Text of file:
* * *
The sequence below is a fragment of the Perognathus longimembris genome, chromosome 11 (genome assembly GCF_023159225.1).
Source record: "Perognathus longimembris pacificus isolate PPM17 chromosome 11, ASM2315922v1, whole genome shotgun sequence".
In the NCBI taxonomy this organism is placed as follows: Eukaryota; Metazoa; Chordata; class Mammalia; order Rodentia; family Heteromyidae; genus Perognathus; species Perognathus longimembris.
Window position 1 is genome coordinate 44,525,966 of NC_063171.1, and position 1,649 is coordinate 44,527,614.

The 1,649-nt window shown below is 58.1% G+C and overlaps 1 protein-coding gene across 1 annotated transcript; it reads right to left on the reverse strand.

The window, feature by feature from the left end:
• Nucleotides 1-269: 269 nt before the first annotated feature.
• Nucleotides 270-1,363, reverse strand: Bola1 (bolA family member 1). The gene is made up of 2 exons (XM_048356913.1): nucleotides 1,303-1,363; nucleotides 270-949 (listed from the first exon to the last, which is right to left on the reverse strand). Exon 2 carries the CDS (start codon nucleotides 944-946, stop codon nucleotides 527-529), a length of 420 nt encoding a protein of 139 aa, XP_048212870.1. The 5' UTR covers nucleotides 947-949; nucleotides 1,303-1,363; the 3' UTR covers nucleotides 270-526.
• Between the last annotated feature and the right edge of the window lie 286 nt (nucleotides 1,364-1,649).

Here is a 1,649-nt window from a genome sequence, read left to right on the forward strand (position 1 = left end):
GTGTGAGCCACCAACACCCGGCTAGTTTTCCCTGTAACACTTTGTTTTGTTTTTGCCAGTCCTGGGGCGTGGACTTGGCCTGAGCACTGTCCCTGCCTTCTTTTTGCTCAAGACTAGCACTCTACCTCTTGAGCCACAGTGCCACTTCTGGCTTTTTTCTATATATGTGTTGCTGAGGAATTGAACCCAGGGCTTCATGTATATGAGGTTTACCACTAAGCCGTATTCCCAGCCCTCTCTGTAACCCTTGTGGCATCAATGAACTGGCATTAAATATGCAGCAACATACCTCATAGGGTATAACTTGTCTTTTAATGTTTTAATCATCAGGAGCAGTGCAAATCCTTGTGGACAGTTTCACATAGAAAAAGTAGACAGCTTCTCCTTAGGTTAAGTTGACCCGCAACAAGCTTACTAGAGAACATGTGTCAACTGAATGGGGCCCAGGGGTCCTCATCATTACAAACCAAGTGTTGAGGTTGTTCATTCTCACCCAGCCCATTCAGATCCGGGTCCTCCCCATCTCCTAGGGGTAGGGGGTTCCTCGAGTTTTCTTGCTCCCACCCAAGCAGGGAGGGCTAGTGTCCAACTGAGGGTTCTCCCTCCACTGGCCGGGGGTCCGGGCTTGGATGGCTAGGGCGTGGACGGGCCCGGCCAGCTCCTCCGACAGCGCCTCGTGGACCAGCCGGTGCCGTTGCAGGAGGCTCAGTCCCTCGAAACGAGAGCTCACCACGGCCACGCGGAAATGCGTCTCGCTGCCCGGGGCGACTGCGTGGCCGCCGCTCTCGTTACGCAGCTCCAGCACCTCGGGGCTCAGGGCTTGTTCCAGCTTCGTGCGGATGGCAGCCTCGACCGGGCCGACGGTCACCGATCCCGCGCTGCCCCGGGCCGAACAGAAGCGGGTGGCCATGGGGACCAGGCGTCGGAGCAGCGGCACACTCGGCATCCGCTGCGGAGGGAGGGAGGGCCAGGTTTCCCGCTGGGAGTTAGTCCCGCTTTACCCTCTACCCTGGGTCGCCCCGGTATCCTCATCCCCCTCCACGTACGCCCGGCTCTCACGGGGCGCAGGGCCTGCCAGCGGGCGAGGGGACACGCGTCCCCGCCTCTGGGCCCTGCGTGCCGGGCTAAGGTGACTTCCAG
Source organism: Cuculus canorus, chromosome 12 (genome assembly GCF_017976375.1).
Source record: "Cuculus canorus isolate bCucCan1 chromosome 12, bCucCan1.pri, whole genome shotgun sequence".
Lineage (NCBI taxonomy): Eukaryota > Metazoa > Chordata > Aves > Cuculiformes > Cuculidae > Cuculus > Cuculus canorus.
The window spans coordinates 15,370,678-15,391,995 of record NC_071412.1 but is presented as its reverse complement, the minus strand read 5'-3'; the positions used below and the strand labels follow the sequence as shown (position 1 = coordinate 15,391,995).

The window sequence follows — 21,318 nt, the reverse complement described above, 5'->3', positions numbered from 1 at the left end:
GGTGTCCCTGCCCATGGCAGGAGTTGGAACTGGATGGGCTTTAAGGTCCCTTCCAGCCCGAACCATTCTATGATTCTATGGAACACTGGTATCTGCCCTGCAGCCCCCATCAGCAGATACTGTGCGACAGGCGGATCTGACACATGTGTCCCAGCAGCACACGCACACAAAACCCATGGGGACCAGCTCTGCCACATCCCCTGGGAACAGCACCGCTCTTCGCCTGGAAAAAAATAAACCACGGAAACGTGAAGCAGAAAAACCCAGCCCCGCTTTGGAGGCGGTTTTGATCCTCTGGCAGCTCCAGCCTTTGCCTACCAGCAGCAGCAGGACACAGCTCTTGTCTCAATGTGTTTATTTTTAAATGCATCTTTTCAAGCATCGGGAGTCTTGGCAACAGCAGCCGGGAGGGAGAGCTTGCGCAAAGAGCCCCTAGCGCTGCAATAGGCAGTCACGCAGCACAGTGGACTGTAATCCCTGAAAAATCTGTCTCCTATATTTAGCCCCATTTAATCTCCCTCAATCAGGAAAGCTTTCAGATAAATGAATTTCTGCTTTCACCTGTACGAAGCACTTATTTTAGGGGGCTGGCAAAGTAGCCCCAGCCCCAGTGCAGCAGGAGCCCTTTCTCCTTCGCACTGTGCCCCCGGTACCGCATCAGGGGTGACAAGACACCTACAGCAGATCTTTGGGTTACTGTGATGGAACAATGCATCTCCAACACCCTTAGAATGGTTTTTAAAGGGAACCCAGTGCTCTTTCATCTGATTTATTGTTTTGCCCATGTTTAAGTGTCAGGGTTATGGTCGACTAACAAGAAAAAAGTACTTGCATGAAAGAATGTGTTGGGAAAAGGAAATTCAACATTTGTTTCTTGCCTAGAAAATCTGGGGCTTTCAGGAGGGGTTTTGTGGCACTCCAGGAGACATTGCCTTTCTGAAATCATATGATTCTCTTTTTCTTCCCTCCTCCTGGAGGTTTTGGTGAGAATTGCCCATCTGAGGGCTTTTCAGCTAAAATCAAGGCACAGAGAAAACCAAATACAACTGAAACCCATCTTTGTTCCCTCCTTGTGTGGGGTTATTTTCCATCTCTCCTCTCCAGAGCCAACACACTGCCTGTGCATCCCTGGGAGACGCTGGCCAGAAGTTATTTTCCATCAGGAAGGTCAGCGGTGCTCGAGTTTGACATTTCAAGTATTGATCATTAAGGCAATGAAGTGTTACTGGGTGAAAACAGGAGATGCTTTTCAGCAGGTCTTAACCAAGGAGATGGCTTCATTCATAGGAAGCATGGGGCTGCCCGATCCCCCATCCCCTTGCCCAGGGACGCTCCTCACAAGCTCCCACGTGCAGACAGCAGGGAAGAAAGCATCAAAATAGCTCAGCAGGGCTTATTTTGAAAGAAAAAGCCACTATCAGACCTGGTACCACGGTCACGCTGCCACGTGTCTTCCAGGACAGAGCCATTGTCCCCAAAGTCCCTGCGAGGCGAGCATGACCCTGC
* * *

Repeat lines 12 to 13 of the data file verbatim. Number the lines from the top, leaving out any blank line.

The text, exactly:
Source organism: Cuculus canorus, chromosome 12 (genome assembly GCF_017976375.1).
Source record: "Cuculus canorus isolate bCucCan1 chromosome 12, bCucCan1.pri, whole genome shotgun sequence".